The Purpose of the Past

 “We Americans have such a thin and meager sense of history that we cannot get too much of it. What we need more than anything is a deeper and fuller sense of the historical.” Gordon S. Wood

The Vatican Splendors Exhibition has been  extended in St. Paul by a few days.  Until January 11th.  I have not traveled the half-mile or so to the Minnesota History Museum to see it.  I have already been to the Vatican.  Long ago, after visits to about 10 European countries, I lost a lot of desire to see many more museums.  Why did people need to go to museums where there seemed to be at the ticket booth a display of one fundamental truth: The fundamental truth that we differ from our ancestors.  The fundamental arrogance was that the modern world was better.    


I had this overdue library book, The Purpose of the Past by Gordon S. Wood, on history.  Wood, the past winner of the Pulitzer Prize.   There was too much to digest in the book and I had trouble giving it up.  In The Purpose of the Past, Gordon S. Wood reviewed the debate over narrative history and microhistory.  Wood believes that the mission of the historian is to communicate the past to everyday people.


Wood was frustrated by the microhistories that used individual stories of common people to help make inferences from the past.  At a time when enrollment in higher education was booming from 1970 to 1986, “the number of history degrees granted by all American colleges and universities declined almost by two-thirds.”  In a generation when academics shunned so-called triumphalist U.S. history, “graduate students of history are well aware that ‘race, class, gender’ is the mantra they must repeat as they proceed through their studies and write their dissertations,” Wood wrote.   History had become valued more as a science than as part of the humanities.  Storytelling had become frowned upon in favor of theory.   


Story-telling.  Dealing with past reality.  Unconnected series of events.  Memoirs.  Some people were now making theirs up.  History.  Objective story-telling.  Or just another social science about problem-solving?  Ideology?


In September 2001, there was a plane ride from Warsaw to Amsterdam next to soon-to-be history professor, this twenty-something male teaching assistant.  I was reading a book.  There was his initial contemptuous comment about Columbus, about Christianity’s part in the new world.  There was discussion, a contemptuous comment, about the way history was taught to the generation behind me which I made.  The ideology as some kind of purchased commercial time.  


I had been reading at the time Eva Hoffman’s Shtetl.  There was discussion about September 11th.  A discussion about Poland and Jews.  This young man was Jewish.  This guy was very secular.  He had spent 2 years in the Peace Corps here.  Then he was asked to extend his stay one more year.  His brother had been in New York City on September 11th.  I was the first American he had seen since that day, who had been in the United States that day.  I bore witness to what televised America had seen that day.  He really wanted to get to this brother in New York.  To see him again before heading back to Portland.  His brother was alive.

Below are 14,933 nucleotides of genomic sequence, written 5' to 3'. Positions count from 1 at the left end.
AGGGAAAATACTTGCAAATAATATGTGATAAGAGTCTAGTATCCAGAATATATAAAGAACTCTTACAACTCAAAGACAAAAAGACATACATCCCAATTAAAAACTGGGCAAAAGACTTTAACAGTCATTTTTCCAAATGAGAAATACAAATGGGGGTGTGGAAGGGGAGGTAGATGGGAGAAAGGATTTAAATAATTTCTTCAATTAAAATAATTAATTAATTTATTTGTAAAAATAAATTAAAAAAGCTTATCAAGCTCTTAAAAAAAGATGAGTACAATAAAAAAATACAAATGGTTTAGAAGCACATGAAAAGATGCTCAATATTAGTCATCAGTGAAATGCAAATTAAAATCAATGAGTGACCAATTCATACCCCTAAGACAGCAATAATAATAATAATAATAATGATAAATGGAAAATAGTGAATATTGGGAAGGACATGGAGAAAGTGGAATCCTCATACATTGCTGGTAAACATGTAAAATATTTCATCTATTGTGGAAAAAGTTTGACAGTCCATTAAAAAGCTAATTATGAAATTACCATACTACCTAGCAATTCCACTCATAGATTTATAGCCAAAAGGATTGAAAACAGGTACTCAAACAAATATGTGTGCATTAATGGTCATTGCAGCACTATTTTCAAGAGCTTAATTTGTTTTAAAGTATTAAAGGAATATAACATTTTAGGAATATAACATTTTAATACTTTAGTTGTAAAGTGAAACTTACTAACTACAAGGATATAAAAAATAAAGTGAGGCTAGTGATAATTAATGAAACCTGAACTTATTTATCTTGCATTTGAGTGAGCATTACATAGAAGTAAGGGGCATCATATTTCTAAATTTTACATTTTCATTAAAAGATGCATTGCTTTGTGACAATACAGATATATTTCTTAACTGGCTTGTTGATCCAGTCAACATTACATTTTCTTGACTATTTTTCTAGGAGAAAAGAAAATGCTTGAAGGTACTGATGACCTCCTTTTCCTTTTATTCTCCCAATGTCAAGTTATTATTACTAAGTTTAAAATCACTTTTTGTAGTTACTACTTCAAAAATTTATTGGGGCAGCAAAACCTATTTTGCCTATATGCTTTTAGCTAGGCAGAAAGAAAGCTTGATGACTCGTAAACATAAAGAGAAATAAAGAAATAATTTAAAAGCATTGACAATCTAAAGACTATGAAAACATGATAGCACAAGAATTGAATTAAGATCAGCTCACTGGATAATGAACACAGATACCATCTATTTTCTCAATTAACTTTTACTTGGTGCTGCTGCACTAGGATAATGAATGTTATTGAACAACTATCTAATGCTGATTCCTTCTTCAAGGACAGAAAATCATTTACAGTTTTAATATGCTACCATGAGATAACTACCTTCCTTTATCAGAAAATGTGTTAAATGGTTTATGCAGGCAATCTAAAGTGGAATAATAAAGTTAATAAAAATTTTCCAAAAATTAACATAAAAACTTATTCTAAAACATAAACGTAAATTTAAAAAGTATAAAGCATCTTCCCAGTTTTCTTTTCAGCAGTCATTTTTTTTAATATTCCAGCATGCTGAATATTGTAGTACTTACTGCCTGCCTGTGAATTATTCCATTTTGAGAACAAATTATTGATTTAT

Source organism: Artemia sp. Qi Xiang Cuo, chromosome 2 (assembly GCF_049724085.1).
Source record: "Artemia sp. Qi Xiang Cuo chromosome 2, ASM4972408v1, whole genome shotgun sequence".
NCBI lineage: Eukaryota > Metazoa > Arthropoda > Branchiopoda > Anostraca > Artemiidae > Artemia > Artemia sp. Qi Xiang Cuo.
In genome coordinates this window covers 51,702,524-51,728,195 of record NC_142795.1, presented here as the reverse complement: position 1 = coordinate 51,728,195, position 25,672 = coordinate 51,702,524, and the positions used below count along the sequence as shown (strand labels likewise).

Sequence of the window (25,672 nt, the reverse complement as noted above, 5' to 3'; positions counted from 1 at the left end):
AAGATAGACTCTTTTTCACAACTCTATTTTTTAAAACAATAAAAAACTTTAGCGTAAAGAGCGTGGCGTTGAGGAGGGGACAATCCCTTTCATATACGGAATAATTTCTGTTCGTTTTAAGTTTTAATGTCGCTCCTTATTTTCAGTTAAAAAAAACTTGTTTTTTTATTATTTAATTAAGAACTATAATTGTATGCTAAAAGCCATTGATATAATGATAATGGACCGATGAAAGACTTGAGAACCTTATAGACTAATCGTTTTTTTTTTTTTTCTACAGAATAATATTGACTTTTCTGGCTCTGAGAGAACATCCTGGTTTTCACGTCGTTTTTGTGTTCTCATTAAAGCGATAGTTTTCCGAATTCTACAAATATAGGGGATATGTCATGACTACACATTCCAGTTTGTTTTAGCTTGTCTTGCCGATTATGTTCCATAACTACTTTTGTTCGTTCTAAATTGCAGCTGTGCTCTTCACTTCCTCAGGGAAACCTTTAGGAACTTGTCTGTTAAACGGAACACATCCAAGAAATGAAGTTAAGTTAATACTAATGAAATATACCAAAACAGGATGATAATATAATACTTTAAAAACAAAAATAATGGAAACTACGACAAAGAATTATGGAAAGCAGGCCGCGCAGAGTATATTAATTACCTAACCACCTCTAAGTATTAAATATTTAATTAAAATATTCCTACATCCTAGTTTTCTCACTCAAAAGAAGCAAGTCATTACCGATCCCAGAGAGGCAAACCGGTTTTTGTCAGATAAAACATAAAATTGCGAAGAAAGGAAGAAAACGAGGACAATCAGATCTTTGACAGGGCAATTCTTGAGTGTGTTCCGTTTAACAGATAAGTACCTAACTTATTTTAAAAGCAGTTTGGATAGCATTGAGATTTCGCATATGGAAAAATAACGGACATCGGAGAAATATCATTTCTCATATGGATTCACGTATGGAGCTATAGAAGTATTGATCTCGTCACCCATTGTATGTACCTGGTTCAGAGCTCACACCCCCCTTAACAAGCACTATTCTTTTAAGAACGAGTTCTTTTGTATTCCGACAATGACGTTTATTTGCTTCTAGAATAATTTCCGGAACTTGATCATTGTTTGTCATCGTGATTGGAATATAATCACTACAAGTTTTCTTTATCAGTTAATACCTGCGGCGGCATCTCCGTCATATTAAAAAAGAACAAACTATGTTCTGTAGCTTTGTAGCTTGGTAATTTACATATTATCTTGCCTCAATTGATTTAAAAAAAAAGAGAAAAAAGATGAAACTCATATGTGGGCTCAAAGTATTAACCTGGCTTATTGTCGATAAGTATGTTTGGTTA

The struggle to say something meaningful.  Long-lasting.  The search for the Truth. 

The fundamental truth.  In narration.  But the arrogance, that the modern world was better.   In museums.  In history. 


Memory.  Telling the stories.  And searching for understanding.  From the past.  Jews were a story-telling people.  People with a common history.  And I loved to listen to them speak about their faith.  I could learn a lot.  There was discussion about the conflict between Poles and Jews and whether Poles were anti-semitic.  In a sense I had come to Poland in answer to the question.  So had he.  It was one of two international flights when the time length did not seem long enough.  


The writing of history.  Stories call us, lead us to significance.  History.  The suddenness of evil.  That was the reality of world history.  In Poland in the 1930s.  In the United States today.  The suddenness of evil was the reality of world history.  To keep evil under some kind of control.  With freedom.  With an objectivity.  The human struggle for decency, to keep evil under some kind of communal and individual control.  


It was New Year’s Day in 1998.  It was New Year’s Day in 1999.  It was New Year’s Day in 2000.  There was talk of the New Paradigm.  Firms were trying to devise more sophisticated risk models because the world was changing around them


In That Noble Dream:  TheObjectivity Question” and the American Historical Profession, Peter Novick bemoans the age when ideology has replaced objectivity.   No wonder the fundamental human condition seemed to carry a doubt of the presence of the Devil in the world.  In the days leading up to September 11th, there was the fundamental arrogance that the modern world – bigger, stronger, faster – was better.  It was the New Paradigm.

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